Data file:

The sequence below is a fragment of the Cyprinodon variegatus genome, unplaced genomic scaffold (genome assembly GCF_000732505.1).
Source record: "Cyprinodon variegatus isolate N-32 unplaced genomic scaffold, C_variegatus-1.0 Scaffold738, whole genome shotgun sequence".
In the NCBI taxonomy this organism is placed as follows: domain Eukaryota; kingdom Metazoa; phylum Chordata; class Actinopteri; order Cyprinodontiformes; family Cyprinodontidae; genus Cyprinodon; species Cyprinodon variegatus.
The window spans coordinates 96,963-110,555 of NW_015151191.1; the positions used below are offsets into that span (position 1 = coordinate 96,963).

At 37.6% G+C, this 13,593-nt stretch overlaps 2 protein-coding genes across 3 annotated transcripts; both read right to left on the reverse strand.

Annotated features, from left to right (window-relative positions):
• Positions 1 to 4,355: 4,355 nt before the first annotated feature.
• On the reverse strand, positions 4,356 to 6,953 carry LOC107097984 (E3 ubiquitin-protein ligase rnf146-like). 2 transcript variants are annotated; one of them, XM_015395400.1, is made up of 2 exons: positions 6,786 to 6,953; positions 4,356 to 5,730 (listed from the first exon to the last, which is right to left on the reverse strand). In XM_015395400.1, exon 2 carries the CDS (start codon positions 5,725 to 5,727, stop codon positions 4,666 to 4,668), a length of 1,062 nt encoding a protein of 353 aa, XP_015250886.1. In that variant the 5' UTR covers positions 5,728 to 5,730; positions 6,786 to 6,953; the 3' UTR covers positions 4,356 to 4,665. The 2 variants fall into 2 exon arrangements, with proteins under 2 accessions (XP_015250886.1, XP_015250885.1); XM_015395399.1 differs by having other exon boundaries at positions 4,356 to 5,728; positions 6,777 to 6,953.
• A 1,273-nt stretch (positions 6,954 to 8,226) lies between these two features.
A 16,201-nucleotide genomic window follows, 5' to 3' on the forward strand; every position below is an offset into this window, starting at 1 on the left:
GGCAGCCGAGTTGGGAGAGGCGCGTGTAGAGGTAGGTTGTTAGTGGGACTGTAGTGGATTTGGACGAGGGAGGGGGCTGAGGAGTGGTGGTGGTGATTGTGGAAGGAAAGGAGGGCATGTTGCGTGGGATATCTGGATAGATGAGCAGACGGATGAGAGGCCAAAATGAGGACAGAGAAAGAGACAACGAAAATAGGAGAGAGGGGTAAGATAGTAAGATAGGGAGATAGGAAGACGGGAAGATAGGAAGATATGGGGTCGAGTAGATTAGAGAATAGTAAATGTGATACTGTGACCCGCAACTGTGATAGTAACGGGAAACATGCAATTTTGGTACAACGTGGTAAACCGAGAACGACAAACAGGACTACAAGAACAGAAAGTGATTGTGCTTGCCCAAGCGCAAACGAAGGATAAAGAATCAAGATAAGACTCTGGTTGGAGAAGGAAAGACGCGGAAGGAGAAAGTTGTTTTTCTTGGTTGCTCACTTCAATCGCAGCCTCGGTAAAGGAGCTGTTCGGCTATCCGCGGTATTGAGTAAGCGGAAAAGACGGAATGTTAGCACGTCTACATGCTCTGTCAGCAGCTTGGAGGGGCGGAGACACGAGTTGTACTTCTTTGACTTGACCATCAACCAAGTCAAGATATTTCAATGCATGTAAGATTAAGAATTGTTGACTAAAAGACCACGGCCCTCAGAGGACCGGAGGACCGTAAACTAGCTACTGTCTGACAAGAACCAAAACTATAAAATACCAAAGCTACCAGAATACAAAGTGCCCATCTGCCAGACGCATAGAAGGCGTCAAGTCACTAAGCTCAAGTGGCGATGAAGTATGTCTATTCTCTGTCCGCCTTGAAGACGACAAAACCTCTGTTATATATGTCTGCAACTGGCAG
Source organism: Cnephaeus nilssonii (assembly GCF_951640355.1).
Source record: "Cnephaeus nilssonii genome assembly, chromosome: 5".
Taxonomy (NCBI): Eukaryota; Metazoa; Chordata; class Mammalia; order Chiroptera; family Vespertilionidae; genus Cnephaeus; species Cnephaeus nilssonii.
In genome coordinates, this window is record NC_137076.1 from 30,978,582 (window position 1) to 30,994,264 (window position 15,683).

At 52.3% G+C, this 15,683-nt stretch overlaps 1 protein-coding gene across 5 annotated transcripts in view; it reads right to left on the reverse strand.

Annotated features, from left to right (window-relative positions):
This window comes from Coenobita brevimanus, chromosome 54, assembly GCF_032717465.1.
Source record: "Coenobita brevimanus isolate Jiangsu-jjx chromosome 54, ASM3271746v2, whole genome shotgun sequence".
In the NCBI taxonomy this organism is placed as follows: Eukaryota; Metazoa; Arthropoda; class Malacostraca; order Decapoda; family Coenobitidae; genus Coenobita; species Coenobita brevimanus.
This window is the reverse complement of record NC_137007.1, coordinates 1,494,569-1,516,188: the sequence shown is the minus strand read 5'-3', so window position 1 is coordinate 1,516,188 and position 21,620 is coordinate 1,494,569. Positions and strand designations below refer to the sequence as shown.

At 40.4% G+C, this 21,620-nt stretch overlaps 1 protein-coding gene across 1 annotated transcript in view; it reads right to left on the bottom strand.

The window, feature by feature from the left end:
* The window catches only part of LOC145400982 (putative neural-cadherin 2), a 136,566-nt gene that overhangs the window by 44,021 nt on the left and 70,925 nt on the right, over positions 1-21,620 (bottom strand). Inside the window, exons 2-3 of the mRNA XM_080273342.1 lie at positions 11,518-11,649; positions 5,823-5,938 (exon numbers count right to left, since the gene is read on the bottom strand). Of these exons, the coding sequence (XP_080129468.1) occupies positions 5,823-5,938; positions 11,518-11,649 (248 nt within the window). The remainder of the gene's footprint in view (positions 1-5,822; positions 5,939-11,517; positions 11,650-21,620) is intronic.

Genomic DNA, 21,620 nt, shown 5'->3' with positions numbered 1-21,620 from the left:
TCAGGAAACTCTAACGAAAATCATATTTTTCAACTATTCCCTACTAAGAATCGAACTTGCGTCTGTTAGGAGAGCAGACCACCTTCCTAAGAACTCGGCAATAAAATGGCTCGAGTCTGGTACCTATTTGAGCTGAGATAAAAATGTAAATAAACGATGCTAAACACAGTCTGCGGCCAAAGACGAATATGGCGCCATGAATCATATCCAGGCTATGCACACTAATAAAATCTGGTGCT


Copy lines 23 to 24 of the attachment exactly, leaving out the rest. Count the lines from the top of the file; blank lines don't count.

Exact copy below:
The window, feature by feature from the left end:
* The window catches only part of LOC145400982 (putative neural-cadherin 2), a 136,566-nt gene that overhangs the window by 44,021 nt on the left and 70,925 nt on the right, over positions 1-21,620 (bottom strand). Inside the window, exons 2-3 of the mRNA XM_080273342.1 lie at positions 11,518-11,649; positions 5,823-5,938 (exon numbers count right to left, since the gene is read on the bottom strand). Of these exons, the coding sequence (XP_080129468.1) occupies positions 5,823-5,938; positions 11,518-11,649 (248 nt within the window). The remainder of the gene's footprint in view (positions 1-5,822; positions 5,939-11,517; positions 11,650-21,620) is intronic.